As you know, the product rule for taking the derivative is \[ [f(x)g(x)]' = f(x)g'(x) + f'(x)g(x) \] One of the most common mistakes students do when first learning this rule is to take the derivative of each function and then multiply the results, like we do when two functions are added together. The correct equation is based on limits.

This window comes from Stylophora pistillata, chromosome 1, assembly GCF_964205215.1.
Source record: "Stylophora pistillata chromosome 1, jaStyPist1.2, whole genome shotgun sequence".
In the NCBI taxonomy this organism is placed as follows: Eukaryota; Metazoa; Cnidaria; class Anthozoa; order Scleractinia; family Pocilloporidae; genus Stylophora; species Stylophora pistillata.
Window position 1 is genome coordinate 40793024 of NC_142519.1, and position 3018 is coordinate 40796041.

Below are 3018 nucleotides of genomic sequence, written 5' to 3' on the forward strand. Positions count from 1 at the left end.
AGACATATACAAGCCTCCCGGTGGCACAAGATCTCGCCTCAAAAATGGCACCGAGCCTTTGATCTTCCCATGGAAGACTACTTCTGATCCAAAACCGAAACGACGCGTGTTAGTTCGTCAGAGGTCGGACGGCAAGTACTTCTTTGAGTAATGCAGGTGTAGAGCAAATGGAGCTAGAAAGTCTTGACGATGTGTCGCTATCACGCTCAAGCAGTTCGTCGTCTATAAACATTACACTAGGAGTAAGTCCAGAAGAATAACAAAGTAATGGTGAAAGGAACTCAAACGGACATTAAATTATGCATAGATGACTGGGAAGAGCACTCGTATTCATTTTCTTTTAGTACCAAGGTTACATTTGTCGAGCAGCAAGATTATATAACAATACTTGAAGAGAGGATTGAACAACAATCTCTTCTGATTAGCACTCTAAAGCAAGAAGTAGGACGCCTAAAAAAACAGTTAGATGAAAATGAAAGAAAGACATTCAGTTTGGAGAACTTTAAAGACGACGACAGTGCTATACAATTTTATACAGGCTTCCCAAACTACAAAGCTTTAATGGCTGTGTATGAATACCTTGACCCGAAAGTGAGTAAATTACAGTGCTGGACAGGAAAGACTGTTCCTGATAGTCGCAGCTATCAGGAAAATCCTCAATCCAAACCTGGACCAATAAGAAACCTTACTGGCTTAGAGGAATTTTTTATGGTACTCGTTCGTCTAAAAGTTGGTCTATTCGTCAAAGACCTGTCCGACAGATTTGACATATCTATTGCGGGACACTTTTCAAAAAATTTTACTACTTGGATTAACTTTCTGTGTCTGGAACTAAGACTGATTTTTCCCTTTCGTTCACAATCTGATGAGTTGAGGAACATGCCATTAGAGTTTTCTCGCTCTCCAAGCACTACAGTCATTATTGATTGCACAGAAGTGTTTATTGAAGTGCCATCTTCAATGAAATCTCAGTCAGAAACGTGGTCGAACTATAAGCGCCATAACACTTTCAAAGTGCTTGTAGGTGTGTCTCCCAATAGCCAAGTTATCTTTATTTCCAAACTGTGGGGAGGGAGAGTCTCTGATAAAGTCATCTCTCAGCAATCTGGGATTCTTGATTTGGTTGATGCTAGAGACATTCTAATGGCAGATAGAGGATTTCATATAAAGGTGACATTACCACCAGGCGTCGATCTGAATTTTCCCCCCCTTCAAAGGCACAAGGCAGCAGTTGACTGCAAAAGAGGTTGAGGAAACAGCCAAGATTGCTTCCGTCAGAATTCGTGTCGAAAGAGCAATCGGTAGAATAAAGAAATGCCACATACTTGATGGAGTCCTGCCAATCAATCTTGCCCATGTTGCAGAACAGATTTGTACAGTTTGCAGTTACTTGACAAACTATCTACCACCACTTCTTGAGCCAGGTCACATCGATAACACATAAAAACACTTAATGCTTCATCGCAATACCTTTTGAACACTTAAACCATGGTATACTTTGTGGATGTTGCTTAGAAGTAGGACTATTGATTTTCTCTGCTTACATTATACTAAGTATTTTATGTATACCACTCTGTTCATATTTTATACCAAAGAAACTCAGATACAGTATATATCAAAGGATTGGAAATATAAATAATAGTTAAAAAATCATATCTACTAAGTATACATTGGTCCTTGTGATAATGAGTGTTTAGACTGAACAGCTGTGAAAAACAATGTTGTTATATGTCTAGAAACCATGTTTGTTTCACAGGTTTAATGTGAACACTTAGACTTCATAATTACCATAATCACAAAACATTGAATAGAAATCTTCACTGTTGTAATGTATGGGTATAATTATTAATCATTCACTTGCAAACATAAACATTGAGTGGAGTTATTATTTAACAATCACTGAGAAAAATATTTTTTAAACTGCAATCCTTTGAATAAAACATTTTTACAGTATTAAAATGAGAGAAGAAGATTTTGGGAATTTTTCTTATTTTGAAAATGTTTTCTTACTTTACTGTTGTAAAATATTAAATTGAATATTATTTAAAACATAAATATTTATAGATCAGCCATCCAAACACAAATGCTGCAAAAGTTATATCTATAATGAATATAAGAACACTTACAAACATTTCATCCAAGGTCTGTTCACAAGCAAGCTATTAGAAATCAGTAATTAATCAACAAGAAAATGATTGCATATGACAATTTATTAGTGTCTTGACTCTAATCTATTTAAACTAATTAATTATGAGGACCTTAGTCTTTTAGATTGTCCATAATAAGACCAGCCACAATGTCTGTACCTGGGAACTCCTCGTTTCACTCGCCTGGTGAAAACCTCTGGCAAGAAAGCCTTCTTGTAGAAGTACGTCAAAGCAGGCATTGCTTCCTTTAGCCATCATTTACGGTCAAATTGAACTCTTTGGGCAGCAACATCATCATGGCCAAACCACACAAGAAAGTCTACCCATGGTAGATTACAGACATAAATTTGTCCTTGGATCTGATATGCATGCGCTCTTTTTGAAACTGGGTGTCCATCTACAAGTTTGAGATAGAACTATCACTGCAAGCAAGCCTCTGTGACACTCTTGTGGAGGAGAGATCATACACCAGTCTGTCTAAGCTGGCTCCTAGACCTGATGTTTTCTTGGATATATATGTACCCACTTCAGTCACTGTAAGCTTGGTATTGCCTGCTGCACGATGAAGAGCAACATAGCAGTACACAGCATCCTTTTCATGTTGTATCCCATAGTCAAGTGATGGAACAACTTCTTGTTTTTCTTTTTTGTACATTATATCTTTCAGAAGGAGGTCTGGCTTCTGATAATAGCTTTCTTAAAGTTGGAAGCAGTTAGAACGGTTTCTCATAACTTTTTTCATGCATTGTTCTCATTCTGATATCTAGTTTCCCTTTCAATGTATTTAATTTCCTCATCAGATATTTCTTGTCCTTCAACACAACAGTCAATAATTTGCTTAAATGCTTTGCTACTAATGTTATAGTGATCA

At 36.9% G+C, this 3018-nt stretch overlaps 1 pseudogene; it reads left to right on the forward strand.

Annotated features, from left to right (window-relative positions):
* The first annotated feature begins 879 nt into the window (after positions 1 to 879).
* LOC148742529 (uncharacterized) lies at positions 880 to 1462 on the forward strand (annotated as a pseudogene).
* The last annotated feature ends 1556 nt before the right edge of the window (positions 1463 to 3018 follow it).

When does \( [f(x)g(x)]' = f'(x)g'(x) \) hold?
It would be nice if we could take the derivative of each function and then just multiply them together. But this will not work nearly all the time. This video derives the equation for the one unique time when this equation holds.
Here is another video that may help you better understand this.
Really UNDERSTAND Calculus
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